A total of 17 RCTs studied the effect of influenza vaccination on antibiotic use and prescriptions. The majority of studies were performed in WHO EUR (n = 7) and in WHO RAM (n = 5), e.g. in the United States and Canada. The study population mainly consisted of children aged < 5 years (n = 7) or older children (n = 4), with only two studies performed in the general adult population (age 18–64 years) and two studies among older adults > 65 years. We excluded two RCTs from the meta-analysis (included in the Buckley analysis) that looked at the number of antibiotic prescriptions among household contacts of vaccinated children i.e. herd effect of vaccination [14, 15].

Figures 2 and 3 show the results of the pooled analysis for two different outcome measures respectively: (1) the proportion of people receiving antibiotics, and (2) the number of antimicrobial prescriptions or days of antibiotic use; stratified by WHO region. The study by Dbaibo et al. (2020) presents data on antibiotic use per region: Europe, Asia Pacific and Central America [16]. The studies in WHO EUR versus WHO RAM are weighted equally for RCTs evaluating (1) the proportion of people receiving antibiotics after influenza vaccination, and the effect is similar (RR 0.70, 95% CI 0.40–1.23 vs. RR 0.66, 95% CI 0.55–0.79; Fig. 2). The overall reduction in (2) antimicrobial prescriptions or days of antibiotic use (RoM 0.71, 95% CI 0.62–0.83; Fig. 3) is less distinct compared to the reduction in the proportion of people receiving antibiotics (RR 0.63, 95% CI 0.51–0.79; Fig. 2).

Fig. 2
figure 2

Proportion of people receiving antibiotics after influenza vaccination

Fig. 3
figure 3

Number of antimicrobial prescriptions or days of antibiotic use after influenza vaccination

There was one study in Fig. 3 with a low risk of bias that examined the outcome ‘days taking antibiotics’ [17]. This study by Nichol et al. (1999) showed a 28.1% reduction (95% CI 16.6–38.0%) in the number of days taking antibiotics for febrile illness among healthy, working adults aged 18–64 years in the general adult population who received the live-attenuated influenza vaccine (LAIV) compared to placebo [17].

Three RCTs presented no effect (i.e. no statistical significant difference) of influenza vaccination on antibiotic use [18,19,20]. The study by Allsup and colleagues [18] showed similar levels of antibiotics prescribed for respiratory infections for influenza vaccinated elderly > 65 years compared to placebo (RR 1.43, 95% CI 0.71–2.89). Both studies by Hoberman [19] and Vesikari [20] were performed in children < 36 months and showed no reductions in vaccinated children in antibiotics prescribed (RoM 1.06, 95% CI 0.88–1.27; RR 1.01, 95% CI 0.89–1.14; respectively). The studies by Bridges [21] and Jansen [22] also presented non-significant effects (RR 0.81, 95% CI 0.52–1.27; RoM 0.89, 0.50–1.60; respectively).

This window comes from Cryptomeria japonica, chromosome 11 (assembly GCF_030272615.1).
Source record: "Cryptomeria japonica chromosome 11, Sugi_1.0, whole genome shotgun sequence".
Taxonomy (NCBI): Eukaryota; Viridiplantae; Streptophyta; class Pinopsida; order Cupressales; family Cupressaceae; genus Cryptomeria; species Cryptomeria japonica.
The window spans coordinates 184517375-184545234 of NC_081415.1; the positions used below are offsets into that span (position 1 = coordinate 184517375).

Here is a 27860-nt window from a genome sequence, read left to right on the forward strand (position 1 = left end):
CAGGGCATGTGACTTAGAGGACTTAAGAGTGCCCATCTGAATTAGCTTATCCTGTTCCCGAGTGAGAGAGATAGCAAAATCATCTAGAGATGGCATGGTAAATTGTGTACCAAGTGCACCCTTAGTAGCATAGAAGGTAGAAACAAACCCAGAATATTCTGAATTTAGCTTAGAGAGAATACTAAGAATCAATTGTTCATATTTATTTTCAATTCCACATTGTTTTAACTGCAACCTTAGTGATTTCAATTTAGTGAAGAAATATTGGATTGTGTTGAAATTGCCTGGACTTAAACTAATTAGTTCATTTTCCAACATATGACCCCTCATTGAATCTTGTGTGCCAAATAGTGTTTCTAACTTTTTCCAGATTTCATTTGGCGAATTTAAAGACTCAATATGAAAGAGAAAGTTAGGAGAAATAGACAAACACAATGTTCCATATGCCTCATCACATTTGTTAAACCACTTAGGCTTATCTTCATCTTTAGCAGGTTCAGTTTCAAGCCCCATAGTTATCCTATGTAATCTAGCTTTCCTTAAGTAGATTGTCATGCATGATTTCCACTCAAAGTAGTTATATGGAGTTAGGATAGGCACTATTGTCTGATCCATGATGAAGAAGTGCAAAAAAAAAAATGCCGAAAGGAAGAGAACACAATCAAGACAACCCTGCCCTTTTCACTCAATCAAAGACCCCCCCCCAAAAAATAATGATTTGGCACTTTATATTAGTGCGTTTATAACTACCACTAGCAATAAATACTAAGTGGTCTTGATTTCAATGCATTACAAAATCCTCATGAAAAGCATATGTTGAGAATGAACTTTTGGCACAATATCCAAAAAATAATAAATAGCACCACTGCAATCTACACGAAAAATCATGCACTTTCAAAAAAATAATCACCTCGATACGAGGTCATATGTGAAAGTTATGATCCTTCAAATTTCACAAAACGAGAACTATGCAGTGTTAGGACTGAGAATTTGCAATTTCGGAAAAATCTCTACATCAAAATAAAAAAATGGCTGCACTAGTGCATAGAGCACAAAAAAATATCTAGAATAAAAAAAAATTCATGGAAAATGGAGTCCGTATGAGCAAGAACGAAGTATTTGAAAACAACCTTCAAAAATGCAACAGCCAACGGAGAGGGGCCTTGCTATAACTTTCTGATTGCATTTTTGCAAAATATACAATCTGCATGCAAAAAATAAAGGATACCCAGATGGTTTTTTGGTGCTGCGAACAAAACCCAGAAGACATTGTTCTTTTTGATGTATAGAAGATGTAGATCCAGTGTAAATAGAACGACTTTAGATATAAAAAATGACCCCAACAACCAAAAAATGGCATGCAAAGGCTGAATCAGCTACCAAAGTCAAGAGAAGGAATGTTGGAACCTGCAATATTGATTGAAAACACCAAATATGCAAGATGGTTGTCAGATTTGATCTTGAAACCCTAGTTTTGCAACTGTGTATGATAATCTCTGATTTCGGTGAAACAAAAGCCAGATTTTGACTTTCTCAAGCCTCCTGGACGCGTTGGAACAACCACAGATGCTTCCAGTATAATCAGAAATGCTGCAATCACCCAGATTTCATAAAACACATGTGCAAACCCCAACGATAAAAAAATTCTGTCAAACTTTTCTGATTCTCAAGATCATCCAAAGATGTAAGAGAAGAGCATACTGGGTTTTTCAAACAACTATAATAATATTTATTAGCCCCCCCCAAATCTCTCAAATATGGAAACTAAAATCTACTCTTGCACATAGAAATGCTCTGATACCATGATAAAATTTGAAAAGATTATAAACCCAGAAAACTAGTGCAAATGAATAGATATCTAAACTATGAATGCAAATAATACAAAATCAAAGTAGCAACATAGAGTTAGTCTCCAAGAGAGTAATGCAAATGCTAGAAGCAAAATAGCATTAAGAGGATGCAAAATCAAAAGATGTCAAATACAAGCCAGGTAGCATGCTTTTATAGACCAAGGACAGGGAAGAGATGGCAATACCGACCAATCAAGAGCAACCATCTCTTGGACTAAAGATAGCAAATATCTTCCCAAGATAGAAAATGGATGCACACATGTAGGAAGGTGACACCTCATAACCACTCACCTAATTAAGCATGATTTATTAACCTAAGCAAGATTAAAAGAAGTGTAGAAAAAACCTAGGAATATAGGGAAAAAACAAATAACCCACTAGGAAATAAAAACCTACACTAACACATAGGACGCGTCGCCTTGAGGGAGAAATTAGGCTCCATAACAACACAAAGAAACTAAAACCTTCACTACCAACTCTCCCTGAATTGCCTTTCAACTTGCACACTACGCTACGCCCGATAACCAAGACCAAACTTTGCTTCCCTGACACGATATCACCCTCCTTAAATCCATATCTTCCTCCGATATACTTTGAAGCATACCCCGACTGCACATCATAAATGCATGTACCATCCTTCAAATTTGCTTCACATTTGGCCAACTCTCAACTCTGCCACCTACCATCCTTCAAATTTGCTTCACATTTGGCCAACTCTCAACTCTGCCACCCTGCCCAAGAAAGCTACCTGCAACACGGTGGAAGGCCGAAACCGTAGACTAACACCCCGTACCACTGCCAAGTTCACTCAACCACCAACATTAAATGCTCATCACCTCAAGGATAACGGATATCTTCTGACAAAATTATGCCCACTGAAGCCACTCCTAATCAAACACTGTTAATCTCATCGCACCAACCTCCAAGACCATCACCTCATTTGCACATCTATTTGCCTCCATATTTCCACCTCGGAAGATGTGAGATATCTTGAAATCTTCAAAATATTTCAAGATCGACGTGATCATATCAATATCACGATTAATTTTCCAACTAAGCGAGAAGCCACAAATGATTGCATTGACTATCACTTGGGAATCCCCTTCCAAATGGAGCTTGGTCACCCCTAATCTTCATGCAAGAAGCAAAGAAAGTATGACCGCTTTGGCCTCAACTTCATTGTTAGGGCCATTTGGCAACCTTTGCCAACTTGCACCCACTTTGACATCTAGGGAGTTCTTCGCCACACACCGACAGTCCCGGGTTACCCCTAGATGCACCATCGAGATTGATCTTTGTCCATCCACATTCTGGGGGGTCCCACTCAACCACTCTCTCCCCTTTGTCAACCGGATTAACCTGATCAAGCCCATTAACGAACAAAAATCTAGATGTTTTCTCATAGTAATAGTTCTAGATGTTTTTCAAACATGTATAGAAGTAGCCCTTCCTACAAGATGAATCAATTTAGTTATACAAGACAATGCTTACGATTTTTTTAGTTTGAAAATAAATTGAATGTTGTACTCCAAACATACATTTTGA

Overall, there is a high level of heterogeneity between studies (I2 > 50) in the WHO European and American Regions and the WHO region-stratified meta-analysis shows a high variability in the magnitude of effect.

Pneumococcal vaccination

We included 13 RCTs which studied the effect of pneumococcal vaccination on antibiotic use. Only two studies present data regarding the outcome ‘proportion of people receiving antibiotics’ after pneumococcal vaccination: one RCT in elderly patients with COPD [23] and one RCT in children < 12 weeks old [24]. We were not able to perform a meta-analysis for this outcome measure due to limited study availability. We identified 11 RCTS studying ‘the number of antimicrobial prescriptions or days of antibiotic use’ after pneumococcal vaccination. Stratifying the results per WHO region was not possible for this outcome because of the similarities in country of study, e.g. 8 RCTs in WHO EUR, 1 in WHO RAM and 1 in WHO WPR, and we therefore stratified the analysis by age group similar to the Buckley review. The country of study for one paper was unclear. The study population included children (n = 8), patients with COPD (n = 2) and older adults > 65 years (n = 1). The studies covered different vaccine types including PCV7, PCV9, PCV13, PPV23, and PHiD-CV10 (pneumococcal Haemophilus influenzae protein D conjugate vaccine).